Sheikh Mohammed said the diplomatic dispute should be resolved by dialogue, respect of sovereignty and non-interference in the internal affairs of states.
There are no obstacles to resolving the Gulf crisis at the political level, Qatar’s foreign minister has said, days after confirming there was movement on easing the diplomatic dispute that has pitted the Gulf neighbours against each other.
Saudi Arabia, the United Arab Emirates, Bahrain and Egypt imposed a diplomatic, trade and travel boycott on Qatar in June 2017, accusing Doha of supporting terrorism and having ties with Iran that were deemed too close.
Qatar has repeatedly rejected the accusations as baseless while highlighting its readiness for dialogue.
Speaking on Wednesday during a press conference with his Russian counterpart Sergey Lavrov in Moscow, Sheikh Mohammed bin Abdulrahman Al Thani said the Gulf crisis should be resolved by dialogue, respect of sovereignty and non-interference in the internal affairs of states.
He also stressed the importance of a Gulf Cooperation Council (GCC) united front, adding that Qatar views the issue of Gulf security as a priority and believes that an escalation is not in anyone’s interest.
“We will all emerge victorious from the crisis if we rebuild confidence in the GCC as a regional institution,” he said, adding that talks to resolve the crisis were with Saudi Arabia which represented the blockading quartet.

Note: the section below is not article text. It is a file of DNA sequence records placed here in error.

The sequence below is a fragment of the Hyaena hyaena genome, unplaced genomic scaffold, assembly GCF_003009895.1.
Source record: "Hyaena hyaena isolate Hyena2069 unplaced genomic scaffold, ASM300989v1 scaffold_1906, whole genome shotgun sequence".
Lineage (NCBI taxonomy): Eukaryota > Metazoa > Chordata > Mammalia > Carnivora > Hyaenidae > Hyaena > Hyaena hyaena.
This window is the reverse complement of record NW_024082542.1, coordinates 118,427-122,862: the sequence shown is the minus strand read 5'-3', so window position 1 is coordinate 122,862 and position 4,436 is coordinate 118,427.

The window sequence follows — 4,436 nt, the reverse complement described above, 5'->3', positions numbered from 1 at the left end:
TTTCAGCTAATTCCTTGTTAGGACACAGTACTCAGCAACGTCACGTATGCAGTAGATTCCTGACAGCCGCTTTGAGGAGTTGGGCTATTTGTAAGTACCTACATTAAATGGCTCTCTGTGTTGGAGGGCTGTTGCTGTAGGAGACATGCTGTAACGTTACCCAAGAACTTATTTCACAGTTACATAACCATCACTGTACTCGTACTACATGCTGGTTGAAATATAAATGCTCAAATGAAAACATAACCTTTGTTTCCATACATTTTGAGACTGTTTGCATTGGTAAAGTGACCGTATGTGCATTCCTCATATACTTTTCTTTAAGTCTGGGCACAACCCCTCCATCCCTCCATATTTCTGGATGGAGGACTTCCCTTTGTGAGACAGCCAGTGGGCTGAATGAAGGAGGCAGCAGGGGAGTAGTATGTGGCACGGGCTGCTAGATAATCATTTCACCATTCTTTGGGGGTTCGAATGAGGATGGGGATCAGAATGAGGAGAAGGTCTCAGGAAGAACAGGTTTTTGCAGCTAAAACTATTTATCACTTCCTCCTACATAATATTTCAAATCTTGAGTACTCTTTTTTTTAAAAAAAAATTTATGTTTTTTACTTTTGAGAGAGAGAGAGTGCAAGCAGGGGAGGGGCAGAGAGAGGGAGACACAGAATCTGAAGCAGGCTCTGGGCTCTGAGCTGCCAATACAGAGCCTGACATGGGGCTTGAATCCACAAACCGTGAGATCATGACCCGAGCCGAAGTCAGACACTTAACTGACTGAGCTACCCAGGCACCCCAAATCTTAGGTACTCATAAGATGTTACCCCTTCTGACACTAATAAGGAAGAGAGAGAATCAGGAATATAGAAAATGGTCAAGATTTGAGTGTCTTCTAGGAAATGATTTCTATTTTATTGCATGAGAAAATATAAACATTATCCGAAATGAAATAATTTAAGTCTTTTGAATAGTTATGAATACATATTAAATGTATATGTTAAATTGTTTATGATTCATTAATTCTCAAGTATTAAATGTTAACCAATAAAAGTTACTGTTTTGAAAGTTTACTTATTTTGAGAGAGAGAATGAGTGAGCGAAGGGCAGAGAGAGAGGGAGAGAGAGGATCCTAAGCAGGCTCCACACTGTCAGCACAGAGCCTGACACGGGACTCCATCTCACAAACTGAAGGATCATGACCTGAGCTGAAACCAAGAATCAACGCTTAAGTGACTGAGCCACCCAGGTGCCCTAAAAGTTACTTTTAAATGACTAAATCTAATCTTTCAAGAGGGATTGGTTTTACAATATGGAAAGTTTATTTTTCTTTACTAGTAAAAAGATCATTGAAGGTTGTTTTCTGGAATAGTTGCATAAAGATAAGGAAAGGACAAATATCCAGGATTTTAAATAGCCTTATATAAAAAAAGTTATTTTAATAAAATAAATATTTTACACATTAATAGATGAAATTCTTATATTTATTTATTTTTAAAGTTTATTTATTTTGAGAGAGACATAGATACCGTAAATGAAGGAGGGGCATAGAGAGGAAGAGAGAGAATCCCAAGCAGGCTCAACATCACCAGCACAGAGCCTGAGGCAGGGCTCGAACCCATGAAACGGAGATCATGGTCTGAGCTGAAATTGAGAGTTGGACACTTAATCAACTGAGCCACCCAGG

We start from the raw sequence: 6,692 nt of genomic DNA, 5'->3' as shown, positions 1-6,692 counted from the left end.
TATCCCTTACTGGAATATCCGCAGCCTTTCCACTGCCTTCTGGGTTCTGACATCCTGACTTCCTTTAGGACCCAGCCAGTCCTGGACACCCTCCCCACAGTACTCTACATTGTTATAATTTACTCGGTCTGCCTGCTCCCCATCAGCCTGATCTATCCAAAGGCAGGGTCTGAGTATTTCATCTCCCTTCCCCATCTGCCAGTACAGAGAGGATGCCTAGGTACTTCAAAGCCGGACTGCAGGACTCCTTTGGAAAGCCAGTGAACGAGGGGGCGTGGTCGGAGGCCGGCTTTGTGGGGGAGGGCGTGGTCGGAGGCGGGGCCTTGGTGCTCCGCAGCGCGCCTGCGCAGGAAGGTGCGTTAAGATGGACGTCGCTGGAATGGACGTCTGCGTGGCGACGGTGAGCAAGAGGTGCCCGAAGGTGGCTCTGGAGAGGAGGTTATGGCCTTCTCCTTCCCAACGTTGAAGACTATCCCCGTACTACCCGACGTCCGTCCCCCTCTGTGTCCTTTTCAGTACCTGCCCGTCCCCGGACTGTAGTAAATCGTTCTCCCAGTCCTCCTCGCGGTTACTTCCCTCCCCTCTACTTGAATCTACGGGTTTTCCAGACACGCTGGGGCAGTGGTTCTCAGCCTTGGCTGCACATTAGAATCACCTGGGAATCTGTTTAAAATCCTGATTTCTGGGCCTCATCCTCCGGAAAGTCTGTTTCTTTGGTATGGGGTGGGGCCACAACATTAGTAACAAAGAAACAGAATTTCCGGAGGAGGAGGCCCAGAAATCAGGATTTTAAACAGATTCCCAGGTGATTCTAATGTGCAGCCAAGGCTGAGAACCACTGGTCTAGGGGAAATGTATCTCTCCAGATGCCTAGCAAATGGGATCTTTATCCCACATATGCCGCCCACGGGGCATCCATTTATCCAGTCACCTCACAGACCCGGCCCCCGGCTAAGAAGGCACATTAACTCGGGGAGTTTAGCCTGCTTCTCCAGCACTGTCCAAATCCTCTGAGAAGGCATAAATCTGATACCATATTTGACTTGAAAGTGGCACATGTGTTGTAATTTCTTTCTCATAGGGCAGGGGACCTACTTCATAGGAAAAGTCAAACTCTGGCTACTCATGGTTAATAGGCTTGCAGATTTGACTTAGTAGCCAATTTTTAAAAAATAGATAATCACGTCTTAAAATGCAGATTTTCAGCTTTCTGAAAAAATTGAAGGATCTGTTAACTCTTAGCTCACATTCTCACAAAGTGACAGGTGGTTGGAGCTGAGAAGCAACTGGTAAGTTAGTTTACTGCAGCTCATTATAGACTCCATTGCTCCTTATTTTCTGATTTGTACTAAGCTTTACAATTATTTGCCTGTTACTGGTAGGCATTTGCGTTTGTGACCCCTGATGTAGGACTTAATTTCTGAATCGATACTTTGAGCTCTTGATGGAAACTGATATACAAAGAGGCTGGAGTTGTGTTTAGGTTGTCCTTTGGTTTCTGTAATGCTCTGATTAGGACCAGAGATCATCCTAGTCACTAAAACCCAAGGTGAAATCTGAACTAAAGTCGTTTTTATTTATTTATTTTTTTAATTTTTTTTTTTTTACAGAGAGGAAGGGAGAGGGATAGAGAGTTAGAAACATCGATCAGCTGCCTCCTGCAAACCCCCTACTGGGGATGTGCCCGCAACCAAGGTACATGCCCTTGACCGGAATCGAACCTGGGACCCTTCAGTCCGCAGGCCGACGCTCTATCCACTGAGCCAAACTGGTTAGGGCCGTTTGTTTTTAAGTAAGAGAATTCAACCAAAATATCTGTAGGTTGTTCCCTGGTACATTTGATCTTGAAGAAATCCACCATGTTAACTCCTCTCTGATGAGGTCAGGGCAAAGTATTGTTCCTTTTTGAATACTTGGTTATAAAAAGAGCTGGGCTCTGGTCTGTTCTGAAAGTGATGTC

“Right now, there is a movement that we hope will put an end to this crisis,” the Qatar foreign minister said earlier this month.
“We believe the end of the crisis is important for the security of the region and for sake of our people. This crisis needs to end based on mutual respect and the rights of all people of the Gulf.
“Qatar is not differentiating between any of the countries. We hope things will move in the right direction but we cannot yet predict if it will be imminent and if it will be resolved in one day.”
Earlier this month, sources told Al Jazeera that Qatar and Saudi Arabia were close to striking a preliminary agreement to end the dispute.
The expected deal comes after United States President Donald Trump’s adviser Jared Kushner toured the Gulf region earlier this month as part of a last-ditch effort to resolve the Gulf crisis before the Trump administration leaves office in January.
Kuwaiti Foreign Minister Sheikh Ahmad Nasser Al-Sabah had also signalled “constructive and fruitful discussions” on efforts to achieve reconciliation in the Gulf crisis but stopped short of announcing any breakthrough in the dispute.